Kovacevic: Just call this offense Pistol Pitt
Jamie Dixon blurted out what might have been a Yogi Berra-ism for the ages a few days back when he described Pitt’s passion for passing the basketball thusly: “Unselfishness breeds unselfishness, and vice versa.”
So if X breeds X, then it stands to reason, naturally, that X breeds X.
Couldn’t help but tease the coach about that Thursday night at the Pete, where the No. 22 Panthers continued preparing for their toughest test of the still-young ACC slate at No. 2 Syracuse on Saturday.
“What I meant,” Dixon began clarifying through a broad grin, “is that unselfishness breeds unselfishness in the same way selfishness breeds selfishness. That’s the vice versa. We’ve got a group of guys who know and trust each other and how we want to play. I couldn’t be more proud of how unselfish we’ve been.”
No need for explanation, obviously. In fact, it’s as grounded an explanation as any I’ve heard to explain not only how Pitt is 16-1, 4-0 in the ACC but also how it’s found a way to address what should have been the Panthers’ greatest shortcoming.
They can shoot.
Even though they really can’t shoot.
OK, now it’s my turn to explain: Although all concerned will confess there isn’t much on the roster in the way of outside or mid-range shooting — “We’re not going to hit a lot of Js,” Dixon bluntly put it — they’re hitting on field goals at 48.8 percent, 18th in the nation. They’ve also hit 3-pointers at a decent 34.5 percent and free throws at a near-school record 73.2 percent.
Pitt has two dominant traits that make that happen, and I dare say those will present the best possible shot at the upset against Syracuse’s famously stingy 2-3 zone:
1. They’re ‘unselfish’
Where else to start?
The Panthers’ average of 17.2 assists per game ranks ninth in the nation, third among teams in the AP Top 25. More impressive, they pass with care, with a 1.72 assist-to-turnover ratio that ranks fifth in the nation.
James Robinson, already among the NCAA’s most sure-handed point guards as a sophomore, leads the way with a 5.3 assist-to-turnover ratio. As Talib Zanna put it, “JR makes us go.” But he’s hardly alone, as Pitt’s 81-74 carving of Georgia Tech on Tuesday powerfully demonstrated. The Panthers took it to Tech with an array of back-door passes and alley-oops that had pretty much everyone involved. Dixon and his staff counted that 18 of the 25 field goals came on layups. I went to the box score and counted an astounding 12 of those 18 being assisted.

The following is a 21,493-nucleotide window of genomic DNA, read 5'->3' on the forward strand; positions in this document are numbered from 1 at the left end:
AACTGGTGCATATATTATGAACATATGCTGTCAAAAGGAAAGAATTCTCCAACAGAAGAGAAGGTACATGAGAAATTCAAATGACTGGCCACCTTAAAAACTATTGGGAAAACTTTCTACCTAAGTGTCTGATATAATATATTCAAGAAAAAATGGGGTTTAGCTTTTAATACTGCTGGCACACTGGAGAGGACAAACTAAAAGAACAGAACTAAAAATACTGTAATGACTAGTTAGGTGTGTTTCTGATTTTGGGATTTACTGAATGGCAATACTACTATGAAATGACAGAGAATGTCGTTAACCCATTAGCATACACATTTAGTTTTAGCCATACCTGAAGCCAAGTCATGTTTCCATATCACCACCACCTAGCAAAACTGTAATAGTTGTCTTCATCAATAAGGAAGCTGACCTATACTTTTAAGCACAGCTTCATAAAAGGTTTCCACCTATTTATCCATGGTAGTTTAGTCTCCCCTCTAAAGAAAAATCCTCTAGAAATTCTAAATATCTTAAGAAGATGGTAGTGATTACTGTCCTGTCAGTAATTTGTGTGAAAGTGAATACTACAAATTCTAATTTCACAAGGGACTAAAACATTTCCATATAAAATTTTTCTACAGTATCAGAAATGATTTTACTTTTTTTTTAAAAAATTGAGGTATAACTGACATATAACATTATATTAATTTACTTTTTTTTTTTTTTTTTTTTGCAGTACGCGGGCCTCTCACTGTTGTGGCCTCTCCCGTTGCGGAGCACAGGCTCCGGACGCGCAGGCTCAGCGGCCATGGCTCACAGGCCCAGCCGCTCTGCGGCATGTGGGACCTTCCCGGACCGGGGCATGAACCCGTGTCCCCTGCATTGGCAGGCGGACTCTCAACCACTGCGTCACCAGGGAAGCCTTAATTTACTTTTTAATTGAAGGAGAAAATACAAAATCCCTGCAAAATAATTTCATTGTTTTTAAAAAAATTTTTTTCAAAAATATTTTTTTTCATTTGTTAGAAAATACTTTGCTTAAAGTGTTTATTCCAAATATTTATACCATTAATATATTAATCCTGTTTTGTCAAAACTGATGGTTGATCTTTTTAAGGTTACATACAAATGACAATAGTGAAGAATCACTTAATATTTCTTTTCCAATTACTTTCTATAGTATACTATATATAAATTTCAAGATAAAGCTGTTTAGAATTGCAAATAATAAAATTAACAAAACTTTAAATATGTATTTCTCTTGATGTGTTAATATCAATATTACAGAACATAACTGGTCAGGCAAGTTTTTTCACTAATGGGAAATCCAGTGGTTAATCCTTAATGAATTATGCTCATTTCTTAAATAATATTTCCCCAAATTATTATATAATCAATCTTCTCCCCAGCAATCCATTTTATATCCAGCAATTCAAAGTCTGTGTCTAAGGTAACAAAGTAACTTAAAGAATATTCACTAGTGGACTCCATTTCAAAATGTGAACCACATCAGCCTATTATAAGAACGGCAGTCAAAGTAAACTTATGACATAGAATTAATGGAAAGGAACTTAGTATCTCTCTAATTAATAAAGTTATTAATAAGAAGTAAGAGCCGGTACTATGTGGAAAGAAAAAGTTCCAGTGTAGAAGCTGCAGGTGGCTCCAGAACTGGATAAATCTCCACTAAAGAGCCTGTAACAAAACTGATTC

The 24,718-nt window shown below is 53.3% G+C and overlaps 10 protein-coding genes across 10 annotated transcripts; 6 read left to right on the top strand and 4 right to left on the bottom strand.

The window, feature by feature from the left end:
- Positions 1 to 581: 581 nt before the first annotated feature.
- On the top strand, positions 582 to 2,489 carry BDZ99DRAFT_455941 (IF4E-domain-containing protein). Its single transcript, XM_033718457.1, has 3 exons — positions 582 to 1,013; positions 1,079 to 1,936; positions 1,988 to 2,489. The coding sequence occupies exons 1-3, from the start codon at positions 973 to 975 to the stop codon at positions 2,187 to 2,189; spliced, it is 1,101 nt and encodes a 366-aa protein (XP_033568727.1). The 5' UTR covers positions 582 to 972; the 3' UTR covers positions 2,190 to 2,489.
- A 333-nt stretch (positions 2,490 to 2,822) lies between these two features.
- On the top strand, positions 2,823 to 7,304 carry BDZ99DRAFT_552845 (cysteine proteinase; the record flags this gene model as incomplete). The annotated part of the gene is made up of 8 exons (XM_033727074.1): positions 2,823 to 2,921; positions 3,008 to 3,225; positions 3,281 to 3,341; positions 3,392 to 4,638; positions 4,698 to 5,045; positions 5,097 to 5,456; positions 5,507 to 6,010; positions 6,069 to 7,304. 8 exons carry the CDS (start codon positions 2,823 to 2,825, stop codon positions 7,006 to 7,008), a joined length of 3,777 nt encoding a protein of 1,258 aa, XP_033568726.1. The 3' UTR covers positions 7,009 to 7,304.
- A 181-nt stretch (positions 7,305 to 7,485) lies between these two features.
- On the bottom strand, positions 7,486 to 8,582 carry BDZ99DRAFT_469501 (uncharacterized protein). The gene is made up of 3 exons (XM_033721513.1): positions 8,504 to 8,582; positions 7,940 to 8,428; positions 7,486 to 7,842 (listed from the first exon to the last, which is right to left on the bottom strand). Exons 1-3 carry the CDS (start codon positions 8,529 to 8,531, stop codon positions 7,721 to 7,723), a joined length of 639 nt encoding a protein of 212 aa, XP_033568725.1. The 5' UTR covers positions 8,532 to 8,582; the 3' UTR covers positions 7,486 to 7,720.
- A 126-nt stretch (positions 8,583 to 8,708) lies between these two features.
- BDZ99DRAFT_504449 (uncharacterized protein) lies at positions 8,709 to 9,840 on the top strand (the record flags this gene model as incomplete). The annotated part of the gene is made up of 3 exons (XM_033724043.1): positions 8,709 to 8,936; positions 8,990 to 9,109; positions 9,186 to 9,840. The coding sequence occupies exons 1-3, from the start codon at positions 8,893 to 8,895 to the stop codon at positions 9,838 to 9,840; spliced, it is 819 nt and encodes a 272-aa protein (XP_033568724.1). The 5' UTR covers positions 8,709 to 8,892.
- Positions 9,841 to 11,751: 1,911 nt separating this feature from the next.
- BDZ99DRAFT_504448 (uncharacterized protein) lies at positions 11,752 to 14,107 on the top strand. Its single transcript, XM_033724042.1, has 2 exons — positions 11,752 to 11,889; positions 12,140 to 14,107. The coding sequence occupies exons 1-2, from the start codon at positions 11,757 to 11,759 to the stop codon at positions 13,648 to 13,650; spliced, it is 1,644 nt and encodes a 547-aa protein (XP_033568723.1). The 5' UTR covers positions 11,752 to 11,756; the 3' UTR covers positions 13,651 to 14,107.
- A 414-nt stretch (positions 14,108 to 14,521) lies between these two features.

A Pistol Pitt offense, if you will.
“We tell our guys to limit the other team to five layups a game, which is obviously pretty tough,” Dixon said. “But for us to get 18 … yeah, we liked that.”
By passing extensively, Pitt churns the clock, works for better shots and, above all, keeps the opponent from tracking any one player such as top scorer Lamar Patterson.
“That’s where it starts because our top two guys, Lamar and Talib, are as unselfish as anyone,” Robinson said. “They’re the seniors. If they do it, everyone’s got to do it.”
That goes for the other trait, as well.
2. They’re ‘tough’
What Pitt lacks in pure shooting it more than makes up by outscratching and outclawing opponents. I could cite stats here, notably the 12.4 offensive rebounds per game despite not having a true big man. Or I could give examples such as Robinson’s brash pursuit of his own 3-point miss against Georgia Tech in which he flat-out wanted the ball more than anyone, then rolled it in.
Instead, I’ll offer these observations from the four ACC coaches they’ve beaten to date.
N.C. State’s Mark Gottfried: “I hate to say this, but Pittsburgh was the tougher team.”
I happened to be walking in front of Gottfried in Raleigh, N.C., when he spat this out on his radio show, and it’s a wonder I didn’t get wet. The man sounded sick.
Wake Forest’s Jeff Bzdelik: “Pitt was tougher on the boards. They had as many offensive rebounds as we had defensive rebounds.”
Maryland’s Mark Turgeon: “When you drive on them, you’re going to get bumped. They’re going to reach in, and a lot of times they strip or hitch it.”
This one’s the best, from Georgia Tech’s Brian Gregory: “They play with great toughness. They share the ball well. They know exactly who they are, and they rarely take a bad shot. The guys know who’s getting the shots, so they’re always in good position to rebound. They took seven 3s the whole night. That’s who they are.”
Give Dixon and staff the highest of marks for all this. Steven Adams’ early exit forced major adjustments in how Pitt plays, and the coaches have found a way to instill a dynamic, versatile offense out of basically a slew of similar guard-forward types.
We’ll hear what Jim Boeheim has to say soon enough.